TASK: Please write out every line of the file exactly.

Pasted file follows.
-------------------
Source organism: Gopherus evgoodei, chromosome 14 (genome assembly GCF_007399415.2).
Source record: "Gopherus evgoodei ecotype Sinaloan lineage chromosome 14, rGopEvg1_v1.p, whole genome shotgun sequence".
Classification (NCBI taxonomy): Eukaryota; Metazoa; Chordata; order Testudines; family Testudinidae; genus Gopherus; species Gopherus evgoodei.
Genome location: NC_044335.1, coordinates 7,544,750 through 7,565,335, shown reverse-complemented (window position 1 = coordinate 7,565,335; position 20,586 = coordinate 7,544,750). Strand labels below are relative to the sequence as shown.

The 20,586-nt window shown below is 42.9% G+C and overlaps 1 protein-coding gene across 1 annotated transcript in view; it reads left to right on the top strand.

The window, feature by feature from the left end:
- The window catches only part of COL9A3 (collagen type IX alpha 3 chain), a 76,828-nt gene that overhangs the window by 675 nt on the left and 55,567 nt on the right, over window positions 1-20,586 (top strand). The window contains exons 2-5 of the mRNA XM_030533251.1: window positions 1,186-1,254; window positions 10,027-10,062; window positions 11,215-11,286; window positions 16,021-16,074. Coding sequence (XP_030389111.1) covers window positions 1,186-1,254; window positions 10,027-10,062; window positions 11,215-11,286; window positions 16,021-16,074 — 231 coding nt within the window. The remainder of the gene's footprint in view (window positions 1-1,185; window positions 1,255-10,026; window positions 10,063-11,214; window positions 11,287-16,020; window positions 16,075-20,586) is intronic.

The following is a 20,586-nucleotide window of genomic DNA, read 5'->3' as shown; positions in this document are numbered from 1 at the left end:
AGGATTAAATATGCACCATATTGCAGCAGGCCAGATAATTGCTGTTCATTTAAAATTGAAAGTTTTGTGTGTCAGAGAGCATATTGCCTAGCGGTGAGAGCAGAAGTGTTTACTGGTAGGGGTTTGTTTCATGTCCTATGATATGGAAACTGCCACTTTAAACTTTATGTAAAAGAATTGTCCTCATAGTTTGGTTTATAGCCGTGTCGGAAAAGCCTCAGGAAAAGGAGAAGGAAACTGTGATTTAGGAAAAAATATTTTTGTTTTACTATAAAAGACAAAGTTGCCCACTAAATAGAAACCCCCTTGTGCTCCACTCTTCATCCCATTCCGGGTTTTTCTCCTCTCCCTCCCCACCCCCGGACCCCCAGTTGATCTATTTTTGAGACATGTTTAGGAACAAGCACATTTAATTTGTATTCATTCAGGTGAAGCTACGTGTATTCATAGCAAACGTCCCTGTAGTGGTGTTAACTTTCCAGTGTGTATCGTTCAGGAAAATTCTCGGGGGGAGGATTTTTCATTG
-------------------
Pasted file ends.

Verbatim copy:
Source organism: Gopherus evgoodei, chromosome 14 (genome assembly GCF_007399415.2).
Source record: "Gopherus evgoodei ecotype Sinaloan lineage chromosome 14, rGopEvg1_v1.p, whole genome shotgun sequence".
Classification (NCBI taxonomy): Eukaryota; Metazoa; Chordata; order Testudines; family Testudinidae; genus Gopherus; species Gopherus evgoodei.
Genome location: NC_044335.1, coordinates 7,544,750 through 7,565,335, shown reverse-complemented (window position 1 = coordinate 7,565,335; position 20,586 = coordinate 7,544,750). Strand labels below are relative to the sequence as shown.

The 20,586-nt window shown below is 42.9% G+C and overlaps 1 protein-coding gene across 1 annotated transcript in view; it reads left to right on the top strand.

The window, feature by feature from the left end:
- The window catches only part of COL9A3 (collagen type IX alpha 3 chain), a 76,828-nt gene that overhangs the window by 675 nt on the left and 55,567 nt on the right, over window positions 1-20,586 (top strand). The window contains exons 2-5 of the mRNA XM_030533251.1: window positions 1,186-1,254; window positions 10,027-10,062; window positions 11,215-11,286; window positions 16,021-16,074. Coding sequence (XP_030389111.1) covers window positions 1,186-1,254; window positions 10,027-10,062; window positions 11,215-11,286; window positions 16,021-16,074 — 231 coding nt within the window. The remainder of the gene's footprint in view (window positions 1-1,185; window positions 1,255-10,026; window positions 10,063-11,214; window positions 11,287-16,020; window positions 16,075-20,586) is intronic.

The following is a 20,586-nucleotide window of genomic DNA, read 5'->3' as shown; positions in this document are numbered from 1 at the left end:
AGGATTAAATATGCACCATATTGCAGCAGGCCAGATAATTGCTGTTCATTTAAAATTGAAAGTTTTGTGTGTCAGAGAGCATATTGCCTAGCGGTGAGAGCAGAAGTGTTTACTGGTAGGGGTTTGTTTCATGTCCTATGATATGGAAACTGCCACTTTAAACTTTATGTAAAAGAATTGTCCTCATAGTTTGGTTTATAGCCGTGTCGGAAAAGCCTCAGGAAAAGGAGAAGGAAACTGTGATTTAGGAAAAAATATTTTTGTTTTACTATAAAAGACAAAGTTGCCCACTAAATAGAAACCCCCTTGTGCTCCACTCTTCATCCCATTCCGGGTTTTTCTCCTCTCCCTCCCCACCCCCGGACCCCCAGTTGATCTATTTTTGAGACATGTTTAGGAACAAGCACATTTAATTTGTATTCATTCAGGTGAAGCTACGTGTATTCATAGCAAACGTCCCTGTAGTGGTGTTAACTTTCCAGTGTGTATCGTTCAGGAAAATTCTCGGGGGGAGGATTTTTCATTG